Sunday, July 6, 2008

Friday, 4 July part 2

I greeted Julieta´s sister and Susana´s daughter, Maria de la Paz, who spent some time in the United States and was absolutely enchanted by our country. She is very eager to learn English, and to celebrate American holidays. Perhaps I´ll send her turkey this November, although I don´t know how that will work out, as we don´t eat turkey. Pumpkin pie, maybe. Anyway, she told me she had a huge American flag displayed in her place. I´m reminded of a British exchange student with whom I´ve interacted once, back in September at an 80´s party, who spent this last academic year at UVA. We had a model UN trip to Montreal at the end of January, and at least once every hour, he´d exclaim, ¨America, fuck yeah!¨ Paz is classier than that, I think. And mellower. Like a true American, she´s not a fan of fruits or vegetables, but loves most other things. It´s always fun talking to her.

I got ready for the night´s tango lessons with the sexiest attire and make-up I had on hand and met the group on the subte. The subte has a flat entrance rate, and the light goes red once it´s read your card and accepted it. If it´s green, it means no entrance, you need to swipe. I wonder if likewise, fire alarm sounds like elevator music. I finally miss the United States. Well, no. I´ve been on the underground in Chicago, Montreal and New York City. It´s Washington, D.C. that I miss. It took me a few swipes of my card to realize that I was good to go, and with each swipe, a certain amount was deducted. It´s a flat fee paid upon entrance. This is rather inferior to the DC metro system, in my humble opinion. To those of you who´ve never ridden the metro in DC, you pay upon exiting, not entering, and your card is simply scanned when you enter, so the number of stops you ride on can get properly calculated. That way you can´t get overcharged, and you don´t have to pay the same going one stop over as going ten stops over. Also, it´s a closed gate, and when you swipe your card, the gate opens. And the DC metro is far cleaner. And I realize that it´s in decline right now, but even so, it´s the best I´ve seen so far. I just wish the elitist snobs in the Tyson´s Corner area would stop filibustering the process of expanding the orange line so it will reach out to us Reston and Herndonites. Imagine, instead of parking at Herndon Monroe Park and Ride to take a bus to get to the metro station, that place could be my metro stop. Not that I´m bitter.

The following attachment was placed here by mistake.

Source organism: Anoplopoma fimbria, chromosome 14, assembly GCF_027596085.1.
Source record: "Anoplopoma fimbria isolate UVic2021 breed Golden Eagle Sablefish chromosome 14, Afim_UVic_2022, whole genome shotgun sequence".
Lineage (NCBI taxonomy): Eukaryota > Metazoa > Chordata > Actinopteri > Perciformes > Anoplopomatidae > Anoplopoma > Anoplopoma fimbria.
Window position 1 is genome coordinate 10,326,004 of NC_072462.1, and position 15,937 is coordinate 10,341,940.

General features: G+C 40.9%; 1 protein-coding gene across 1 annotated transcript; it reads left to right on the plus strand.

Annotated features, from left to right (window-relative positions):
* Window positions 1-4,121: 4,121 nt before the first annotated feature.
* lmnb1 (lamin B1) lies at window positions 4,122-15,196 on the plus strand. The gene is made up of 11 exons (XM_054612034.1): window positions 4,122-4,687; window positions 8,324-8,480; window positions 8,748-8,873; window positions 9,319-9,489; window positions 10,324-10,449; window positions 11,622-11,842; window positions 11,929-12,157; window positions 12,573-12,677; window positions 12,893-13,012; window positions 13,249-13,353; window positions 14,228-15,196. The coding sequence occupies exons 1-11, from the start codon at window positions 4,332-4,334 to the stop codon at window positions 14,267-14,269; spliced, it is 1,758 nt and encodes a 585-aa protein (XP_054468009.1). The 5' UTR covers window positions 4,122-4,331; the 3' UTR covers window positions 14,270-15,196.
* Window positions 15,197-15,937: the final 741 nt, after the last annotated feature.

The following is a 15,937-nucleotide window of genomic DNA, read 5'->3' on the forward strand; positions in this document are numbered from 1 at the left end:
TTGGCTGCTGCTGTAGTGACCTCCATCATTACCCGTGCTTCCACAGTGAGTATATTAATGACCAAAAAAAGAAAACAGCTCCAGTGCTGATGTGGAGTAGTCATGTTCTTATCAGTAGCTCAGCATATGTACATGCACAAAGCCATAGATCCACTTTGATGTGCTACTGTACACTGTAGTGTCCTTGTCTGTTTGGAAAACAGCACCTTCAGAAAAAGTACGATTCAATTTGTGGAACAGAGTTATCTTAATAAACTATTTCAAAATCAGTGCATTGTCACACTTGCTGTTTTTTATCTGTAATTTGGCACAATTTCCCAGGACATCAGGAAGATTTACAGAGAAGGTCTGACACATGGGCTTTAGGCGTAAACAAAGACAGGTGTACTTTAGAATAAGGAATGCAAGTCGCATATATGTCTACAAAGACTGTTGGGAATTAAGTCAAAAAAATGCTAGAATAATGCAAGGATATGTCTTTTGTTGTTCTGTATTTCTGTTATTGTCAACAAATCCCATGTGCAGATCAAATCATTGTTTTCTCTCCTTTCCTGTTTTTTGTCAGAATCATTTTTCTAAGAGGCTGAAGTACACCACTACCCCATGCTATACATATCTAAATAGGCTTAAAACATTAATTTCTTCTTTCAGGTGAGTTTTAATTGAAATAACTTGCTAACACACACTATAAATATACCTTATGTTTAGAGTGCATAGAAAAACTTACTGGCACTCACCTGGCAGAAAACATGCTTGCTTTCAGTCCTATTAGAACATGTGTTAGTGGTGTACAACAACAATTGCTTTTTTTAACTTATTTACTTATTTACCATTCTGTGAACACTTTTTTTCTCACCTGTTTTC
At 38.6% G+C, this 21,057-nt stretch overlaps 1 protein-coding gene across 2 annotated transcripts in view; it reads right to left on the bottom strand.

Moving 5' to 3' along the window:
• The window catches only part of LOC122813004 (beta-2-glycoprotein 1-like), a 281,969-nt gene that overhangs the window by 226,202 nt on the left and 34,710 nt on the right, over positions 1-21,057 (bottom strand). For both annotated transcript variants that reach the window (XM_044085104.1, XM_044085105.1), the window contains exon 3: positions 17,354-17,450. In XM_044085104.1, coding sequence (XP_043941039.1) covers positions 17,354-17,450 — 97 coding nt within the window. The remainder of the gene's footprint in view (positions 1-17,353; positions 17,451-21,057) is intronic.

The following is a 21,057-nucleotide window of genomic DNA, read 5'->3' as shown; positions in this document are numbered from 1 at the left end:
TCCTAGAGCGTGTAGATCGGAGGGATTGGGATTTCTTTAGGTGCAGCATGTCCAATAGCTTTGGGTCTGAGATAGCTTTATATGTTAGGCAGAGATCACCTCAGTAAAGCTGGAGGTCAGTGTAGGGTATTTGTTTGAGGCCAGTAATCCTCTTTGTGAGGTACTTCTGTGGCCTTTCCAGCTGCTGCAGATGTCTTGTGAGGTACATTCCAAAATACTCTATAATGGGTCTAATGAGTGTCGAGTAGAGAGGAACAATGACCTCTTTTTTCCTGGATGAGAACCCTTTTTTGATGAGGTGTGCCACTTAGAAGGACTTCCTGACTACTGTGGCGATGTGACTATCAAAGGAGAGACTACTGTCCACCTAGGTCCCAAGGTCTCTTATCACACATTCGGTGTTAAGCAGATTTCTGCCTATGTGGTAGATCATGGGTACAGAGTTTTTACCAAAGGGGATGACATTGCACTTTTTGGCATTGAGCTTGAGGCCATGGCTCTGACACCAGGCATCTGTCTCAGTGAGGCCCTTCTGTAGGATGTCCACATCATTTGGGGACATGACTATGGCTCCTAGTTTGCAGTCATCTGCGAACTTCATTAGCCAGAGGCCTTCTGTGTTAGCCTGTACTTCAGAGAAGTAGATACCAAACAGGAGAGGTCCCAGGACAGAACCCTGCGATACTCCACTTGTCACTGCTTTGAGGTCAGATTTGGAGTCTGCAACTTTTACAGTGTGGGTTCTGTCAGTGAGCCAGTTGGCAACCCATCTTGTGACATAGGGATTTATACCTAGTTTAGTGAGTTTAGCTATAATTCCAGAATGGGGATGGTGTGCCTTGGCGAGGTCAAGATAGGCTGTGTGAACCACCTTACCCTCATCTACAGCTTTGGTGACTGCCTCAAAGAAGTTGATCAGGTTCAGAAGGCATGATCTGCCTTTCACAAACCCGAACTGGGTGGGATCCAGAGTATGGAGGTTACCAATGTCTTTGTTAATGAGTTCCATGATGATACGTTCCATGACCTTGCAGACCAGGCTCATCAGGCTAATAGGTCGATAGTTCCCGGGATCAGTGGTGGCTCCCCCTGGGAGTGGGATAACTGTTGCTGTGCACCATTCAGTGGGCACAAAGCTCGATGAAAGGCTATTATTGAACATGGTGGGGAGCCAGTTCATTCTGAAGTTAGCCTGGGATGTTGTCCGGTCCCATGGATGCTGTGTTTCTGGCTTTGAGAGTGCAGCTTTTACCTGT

One interaction I´m sorry I had left me reminiscing about fourth grade in St. Luke´s elementary. One girl in my class was beautiful and stylish and rich, so she had all sorts of beautiful and stylish things too. And the American Girls collection of books, dolls and everything else was very much in vogue. (To this day, I´m a big fan of the books, which touch on all sorts of issues, like staying fair-minded in times of war, sexism, racism, class-ism, the works, although the merchandise, which is extortionately priced, not so much.) Well all I ever did was try to be friends with this girl, but even at the tender age of nine, she had learned how to ooze elitism. Suffice it to say, as far as she was concerned, I was her social inferior.
She was the kind of girl who´d demand all five American Girl dolls (in 1995, there was only Felicity, Kirsten, Addy, Samantha and Molly, and the Josefina got added, then Kit, then Kaya, and most recently, Julie. Right now, Kit´s movie is in theatres in the US, and it´s all about coping with the Great Depression, and it will probably hit home, and I hope it´s still playing when I get back.). She was the kind of girl who´d get them all, but then treat Addy like crap. Addy is the girl who grows up during the Civil War. Meet Addy is about Addy´s family´s escape from slavery in her cruel master´s plantation, going north to freedom. Yeah, Addy´s black. I don´t think fourth-grade-beauty-queen actually read any of the books in the collection, or if she did, I don´t think any of the stuff they touched on got through to her.
But let´s get back to happy thoughts, shall we?

No comments: